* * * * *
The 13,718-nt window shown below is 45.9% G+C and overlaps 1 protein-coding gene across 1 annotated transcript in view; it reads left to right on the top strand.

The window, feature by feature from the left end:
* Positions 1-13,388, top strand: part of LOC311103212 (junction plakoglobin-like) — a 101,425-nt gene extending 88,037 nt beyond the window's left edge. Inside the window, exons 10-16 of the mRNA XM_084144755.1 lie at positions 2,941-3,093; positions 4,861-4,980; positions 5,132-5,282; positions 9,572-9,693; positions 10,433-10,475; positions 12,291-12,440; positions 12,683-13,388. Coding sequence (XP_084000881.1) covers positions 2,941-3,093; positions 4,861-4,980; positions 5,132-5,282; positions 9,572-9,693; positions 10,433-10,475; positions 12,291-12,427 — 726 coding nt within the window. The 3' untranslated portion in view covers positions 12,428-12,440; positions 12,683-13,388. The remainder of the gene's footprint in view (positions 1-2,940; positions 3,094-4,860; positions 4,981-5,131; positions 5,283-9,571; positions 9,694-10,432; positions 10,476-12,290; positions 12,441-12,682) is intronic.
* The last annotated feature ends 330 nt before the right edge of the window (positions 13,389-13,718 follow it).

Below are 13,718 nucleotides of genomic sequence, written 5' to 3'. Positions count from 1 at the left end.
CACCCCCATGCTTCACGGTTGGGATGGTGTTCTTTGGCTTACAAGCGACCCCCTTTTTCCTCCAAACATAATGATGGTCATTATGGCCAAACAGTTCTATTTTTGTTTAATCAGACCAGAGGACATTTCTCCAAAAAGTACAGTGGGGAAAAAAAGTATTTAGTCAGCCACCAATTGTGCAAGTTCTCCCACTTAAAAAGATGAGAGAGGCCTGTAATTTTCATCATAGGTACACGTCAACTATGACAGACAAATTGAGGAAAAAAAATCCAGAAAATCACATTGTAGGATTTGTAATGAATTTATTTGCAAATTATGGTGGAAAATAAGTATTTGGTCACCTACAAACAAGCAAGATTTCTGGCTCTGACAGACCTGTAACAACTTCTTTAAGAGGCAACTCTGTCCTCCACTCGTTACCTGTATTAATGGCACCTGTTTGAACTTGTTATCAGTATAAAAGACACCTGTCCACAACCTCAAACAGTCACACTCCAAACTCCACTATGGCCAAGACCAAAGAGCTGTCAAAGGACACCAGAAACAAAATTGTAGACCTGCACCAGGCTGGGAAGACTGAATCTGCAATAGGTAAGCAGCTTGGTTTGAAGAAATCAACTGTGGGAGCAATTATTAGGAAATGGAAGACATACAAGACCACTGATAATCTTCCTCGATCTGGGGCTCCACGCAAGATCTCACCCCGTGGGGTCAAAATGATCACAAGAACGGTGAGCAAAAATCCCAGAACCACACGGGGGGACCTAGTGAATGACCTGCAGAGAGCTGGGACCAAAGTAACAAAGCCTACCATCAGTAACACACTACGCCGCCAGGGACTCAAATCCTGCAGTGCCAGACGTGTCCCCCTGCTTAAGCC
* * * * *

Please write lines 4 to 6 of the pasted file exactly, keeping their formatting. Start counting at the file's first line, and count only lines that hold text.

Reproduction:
* The last annotated feature ends 330 nt before the right edge of the window (positions 13,389-13,718 follow it).

Below are 13,718 nucleotides of genomic sequence, written 5' to 3'. Positions count from 1 at the left end.
CACCCCCATGCTTCACGGTTGGGATGGTGTTCTTTGGCTTACAAGCGACCCCCTTTTTCCTCCAAACATAATGATGGTCATTATGGCCAAACAGTTCTATTTTTGTTTAATCAGACCAGAGGACATTTCTCCAAAAAGTACAGTGGGGAAAAAAAGTATTTAGTCAGCCACCAATTGTGCAAGTTCTCCCACTTAAAAAGATGAGAGAGGCCTGTAATTTTCATCATAGGTACACGTCAACTATGACAGACAAATTGAGGAAAAAAAATCCAGAAAATCACATTGTAGGATTTGTAATGAATTTATTTGCAAATTATGGTGGAAAATAAGTATTTGGTCACCTACAAACAAGCAAGATTTCTGGCTCTGACAGACCTGTAACAACTTCTTTAAGAGGCAACTCTGTCCTCCACTCGTTACCTGTATTAATGGCACCTGTTTGAACTTGTTATCAGTATAAAAGACACCTGTCCACAACCTCAAACAGTCACACTCCAAACTCCACTATGGCCAAGACCAAAGAGCTGTCAAAGGACACCAGAAACAAAATTGTAGACCTGCACCAGGCTGGGAAGACTGAATCTGCAATAGGTAAGCAGCTTGGTTTGAAGAAATCAACTGTGGGAGCAATTATTAGGAAATGGAAGACATACAAGACCACTGATAATCTTCCTCGATCTGGGGCTCCACGCAAGATCTCACCCCGTGGGGTCAAAATGATCACAAGAACGGTGAGCAAAAATCCCAGAACCACACGGGGGGACCTAGTGAATGACCTGCAGAGAGCTGGGACCAAAGTAACAAAGCCTACCATCAGTAACACACTACGCCGCCAGGGACTCAAATCCTGCAGTGCCAGACGTGTCCCCCTGCTTAAGCC